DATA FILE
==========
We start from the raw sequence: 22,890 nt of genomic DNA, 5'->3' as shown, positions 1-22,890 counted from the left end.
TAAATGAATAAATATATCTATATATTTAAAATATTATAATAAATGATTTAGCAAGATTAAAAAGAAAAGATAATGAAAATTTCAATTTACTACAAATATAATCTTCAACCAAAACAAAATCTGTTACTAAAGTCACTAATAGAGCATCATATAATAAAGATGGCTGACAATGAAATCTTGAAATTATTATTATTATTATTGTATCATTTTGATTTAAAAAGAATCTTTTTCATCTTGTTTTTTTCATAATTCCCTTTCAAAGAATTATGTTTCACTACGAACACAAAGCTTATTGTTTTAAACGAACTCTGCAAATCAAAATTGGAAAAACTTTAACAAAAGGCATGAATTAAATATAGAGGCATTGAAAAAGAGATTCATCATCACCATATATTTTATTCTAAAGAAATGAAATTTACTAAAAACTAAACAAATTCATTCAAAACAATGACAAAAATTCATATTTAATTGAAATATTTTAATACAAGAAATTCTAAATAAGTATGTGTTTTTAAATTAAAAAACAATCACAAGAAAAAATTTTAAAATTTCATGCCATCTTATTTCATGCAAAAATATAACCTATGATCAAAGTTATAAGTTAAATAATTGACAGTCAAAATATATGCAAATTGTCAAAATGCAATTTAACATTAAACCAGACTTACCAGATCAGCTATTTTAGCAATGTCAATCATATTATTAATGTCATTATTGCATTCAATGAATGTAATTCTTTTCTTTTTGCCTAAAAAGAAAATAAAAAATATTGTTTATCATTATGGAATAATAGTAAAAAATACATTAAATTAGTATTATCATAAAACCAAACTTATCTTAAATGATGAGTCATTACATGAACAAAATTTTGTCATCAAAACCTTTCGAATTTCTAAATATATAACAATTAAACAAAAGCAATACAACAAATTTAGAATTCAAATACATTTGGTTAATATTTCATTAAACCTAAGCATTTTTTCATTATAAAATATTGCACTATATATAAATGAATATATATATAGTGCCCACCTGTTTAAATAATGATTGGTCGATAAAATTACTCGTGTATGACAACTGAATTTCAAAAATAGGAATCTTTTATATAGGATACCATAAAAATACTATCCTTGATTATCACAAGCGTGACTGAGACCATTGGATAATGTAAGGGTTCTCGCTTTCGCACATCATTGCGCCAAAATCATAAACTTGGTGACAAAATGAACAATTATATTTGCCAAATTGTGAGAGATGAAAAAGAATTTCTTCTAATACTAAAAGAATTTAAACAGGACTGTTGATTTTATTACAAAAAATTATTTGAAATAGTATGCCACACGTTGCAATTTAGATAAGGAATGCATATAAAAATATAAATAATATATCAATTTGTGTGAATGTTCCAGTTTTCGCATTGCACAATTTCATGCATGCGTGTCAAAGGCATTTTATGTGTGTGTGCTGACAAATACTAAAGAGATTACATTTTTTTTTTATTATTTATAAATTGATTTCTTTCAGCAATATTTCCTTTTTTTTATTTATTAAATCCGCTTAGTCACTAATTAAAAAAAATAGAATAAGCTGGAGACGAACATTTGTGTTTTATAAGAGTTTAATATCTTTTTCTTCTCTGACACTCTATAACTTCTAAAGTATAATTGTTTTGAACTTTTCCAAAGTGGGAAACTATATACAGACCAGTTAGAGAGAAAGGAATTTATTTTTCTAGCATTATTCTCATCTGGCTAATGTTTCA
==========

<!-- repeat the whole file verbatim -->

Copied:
We start from the raw sequence: 22,890 nt of genomic DNA, 5'->3' as shown, positions 1-22,890 counted from the left end.
TAAATGAATAAATATATCTATATATTTAAAATATTATAATAAATGATTTAGCAAGATTAAAAAGAAAAGATAATGAAAATTTCAATTTACTACAAATATAATCTTCAACCAAAACAAAATCTGTTACTAAAGTCACTAATAGAGCATCATATAATAAAGATGGCTGACAATGAAATCTTGAAATTATTATTATTATTATTGTATCATTTTGATTTAAAAAGAATCTTTTTCATCTTGTTTTTTTCATAATTCCCTTTCAAAGAATTATGTTTCACTACGAACACAAAGCTTATTGTTTTAAACGAACTCTGCAAATCAAAATTGGAAAAACTTTAACAAAAGGCATGAATTAAATATAGAGGCATTGAAAAAGAGATTCATCATCACCATATATTTTATTCTAAAGAAATGAAATTTACTAAAAACTAAACAAATTCATTCAAAACAATGACAAAAATTCATATTTAATTGAAATATTTTAATACAAGAAATTCTAAATAAGTATGTGTTTTTAAATTAAAAAACAATCACAAGAAAAAATTTTAAAATTTCATGCCATCTTATTTCATGCAAAAATATAACCTATGATCAAAGTTATAAGTTAAATAATTGACAGTCAAAATATATGCAAATTGTCAAAATGCAATTTAACATTAAACCAGACTTACCAGATCAGCTATTTTAGCAATGTCAATCATATTATTAATGTCATTATTGCATTCAATGAATGTAATTCTTTTCTTTTTGCCTAAAAAGAAAATAAAAAATATTGTTTATCATTATGGAATAATAGTAAAAAATACATTAAATTAGTATTATCATAAAACCAAACTTATCTTAAATGATGAGTCATTACATGAACAAAATTTTGTCATCAAAACCTTTCGAATTTCTAAATATATAACAATTAAACAAAAGCAATACAACAAATTTAGAATTCAAATACATTTGGTTAATATTTCATTAAACCTAAGCATTTTTTCATTATAAAATATTGCACTATATATAAATGAATATATATATAGTGCCCACCTGTTTAAATAATGATTGGTCGATAAAATTACTCGTGTATGACAACTGAATTTCAAAAATAGGAATCTTTTATATAGGATACCATAAAAATACTATCCTTGATTATCACAAGCGTGACTGAGACCATTGGATAATGTAAGGGTTCTCGCTTTCGCACATCATTGCGCCAAAATCATAAACTTGGTGACAAAATGAACAATTATATTTGCCAAATTGTGAGAGATGAAAAAGAATTTCTTCTAATACTAAAAGAATTTAAACAGGACTGTTGATTTTATTACAAAAAATTATTTGAAATAGTATGCCACACGTTGCAATTTAGATAAGGAATGCATATAAAAATATAAATAATATATCAATTTGTGTGAATGTTCCAGTTTTCGCATTGCACAATTTCATGCATGCGTGTCAAAGGCATTTTATGTGTGTGTGCTGACAAATACTAAAGAGATTACATTTTTTTTTTATTATTTATAAATTGATTTCTTTCAGCAATATTTCCTTTTTTTTATTTATTAAATCCGCTTAGTCACTAATTAAAAAAAATAGAATAAGCTGGAGACGAACATTTGTGTTTTATAAGAGTTTAATATCTTTTTCTTCTCTGACACTCTATAACTTCTAAAGTATAATTGTTTTGAACTTTTCCAAAGTGGGAAACTATATACAGACCAGTTAGAGAGAAAGGAATTTATTTTTCTAGCATTATTCTCATCTGGCTAATGTTTCA